DPTextField *field = [[DPTextField alloc] init];
[field.toolbar setBarStyle:UIBarStyleBlackOpaque];
[field setInputAccessoryViewHidden:YES];

Previous | Next and Done toolbar buttons

A DPTextField has IBOutlets for sibling fields, called previousField and nextField. These can be connected to other UIResponder controls using Interface Builder.

When these outlets are connected, DPTextField will display Previous and Next buttons in its toolbar. These will switch the first responder field in the view, if allowed.

The previous and next buttons are only enabled when the outlets are connected. If neither outlet is connected, the buttons are not displayed in the toolbar. The buttons can also be manually enabled/disabled by setting the previousBarButtonEnabled and nextBarButtonEnabled boolean properties. This is useful for preventing a field from resigining first responder if it fails a validation check. (Note that setting these properties to YES only enables the bar button if the field's respective outlet is connected to another control.)

A Done button is also displayed in the toolbar by default. When tapped, it simply tells the DPTextField to resignFirstResponder. It can be removed by setting the doneBarButtonItemHidden property to YES. Alternatively, it can be enabled/disabled via the doneBarButtonItemEnabled property.

AutoFill

A DPTextField accepts a data source to provide auto-fill strings. The data source can be set in code, or wired up in Interface Builder, and must adopt the DPTextFieldAutoFillDataSource protocol.

When a data source is provided, the AutoFill toolbar button will appear in the keyboard toolbar. The button can be manually hidden, if appropriate, by setting the autoFillBarButtonItemHidden boolean property. (Note that setting this property to YES has no effect if the autoFillDataSource property is nil.) The same is true for the button's enabled state. Also, if the data source does not provide any matching strings, the button cannot be enabled.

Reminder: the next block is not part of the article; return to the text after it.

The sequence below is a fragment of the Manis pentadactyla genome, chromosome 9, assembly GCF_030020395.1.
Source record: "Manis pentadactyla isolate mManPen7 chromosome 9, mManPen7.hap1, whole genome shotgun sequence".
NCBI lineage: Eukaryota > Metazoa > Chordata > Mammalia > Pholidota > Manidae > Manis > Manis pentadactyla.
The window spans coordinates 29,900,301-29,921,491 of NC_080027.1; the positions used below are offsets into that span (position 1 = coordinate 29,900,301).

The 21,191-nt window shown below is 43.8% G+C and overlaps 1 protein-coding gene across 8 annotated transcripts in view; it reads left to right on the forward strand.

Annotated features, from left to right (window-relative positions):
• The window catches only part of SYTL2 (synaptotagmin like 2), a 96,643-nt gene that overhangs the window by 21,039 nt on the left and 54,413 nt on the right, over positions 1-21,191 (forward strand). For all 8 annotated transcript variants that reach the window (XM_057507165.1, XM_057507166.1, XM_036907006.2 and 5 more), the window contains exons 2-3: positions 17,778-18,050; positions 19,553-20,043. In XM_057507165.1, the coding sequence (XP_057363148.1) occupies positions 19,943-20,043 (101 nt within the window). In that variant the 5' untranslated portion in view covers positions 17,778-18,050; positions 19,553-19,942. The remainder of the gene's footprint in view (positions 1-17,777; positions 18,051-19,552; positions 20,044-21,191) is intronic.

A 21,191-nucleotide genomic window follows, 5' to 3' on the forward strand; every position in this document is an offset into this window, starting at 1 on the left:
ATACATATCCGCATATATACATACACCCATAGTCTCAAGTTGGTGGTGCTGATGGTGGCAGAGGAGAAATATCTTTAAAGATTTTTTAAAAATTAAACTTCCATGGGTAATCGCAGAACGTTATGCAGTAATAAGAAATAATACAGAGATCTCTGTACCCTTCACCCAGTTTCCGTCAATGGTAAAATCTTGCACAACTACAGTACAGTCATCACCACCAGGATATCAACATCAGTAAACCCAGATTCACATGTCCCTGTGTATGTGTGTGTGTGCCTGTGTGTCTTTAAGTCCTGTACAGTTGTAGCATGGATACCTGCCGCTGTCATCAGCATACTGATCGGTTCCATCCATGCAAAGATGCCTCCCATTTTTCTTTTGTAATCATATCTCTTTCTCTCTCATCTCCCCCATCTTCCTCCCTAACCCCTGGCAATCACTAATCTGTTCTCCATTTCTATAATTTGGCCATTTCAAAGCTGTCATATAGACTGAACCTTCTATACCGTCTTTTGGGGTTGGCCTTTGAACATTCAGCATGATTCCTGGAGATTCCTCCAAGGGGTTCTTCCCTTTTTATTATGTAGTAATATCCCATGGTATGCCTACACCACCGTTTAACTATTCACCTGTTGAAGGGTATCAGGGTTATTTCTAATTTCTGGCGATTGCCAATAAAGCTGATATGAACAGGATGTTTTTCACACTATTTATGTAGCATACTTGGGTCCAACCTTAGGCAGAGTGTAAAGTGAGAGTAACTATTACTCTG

The DPTextFieldAutoFillDataSource protocol provides several methods to customize the auto-fill behavior, but only one method is required. The data source must provide its own algorithm to determine which auto-fill strings are appropriate to match the text entered in the field. This is an example of the required method that implements a 2-pass algorithm. The first pass finds matches that begin with the entered text. The second pass find matches that contain the entered text. There is no need to worry about duplicates in the matches array. DPTextField will automatically filter any duplicates. It will not, however, sort the matches. So its a good idea to pre-sort.

// Return all appropriate auto-fill strings for the given string.
- (NSArray *)textField:(DPTextField *)textField autoFillStringsForString:(NSString *)string {
    NSArray *autoFillStrings = [self allAvailableAutoFillStrings];    // Read from some serialized source

    NSMutableArray *matches = [NSMutableArray array];

    // Pre-sort the autoFillStrings array.
    NSArray *sortedAutoFillStrings = [autoFillStrings sortedArrayUsingSelector:@selector(localizedCaseInsensitiveCompare:)];

    // If the search string is nil or empty, just return all auto-fill strings.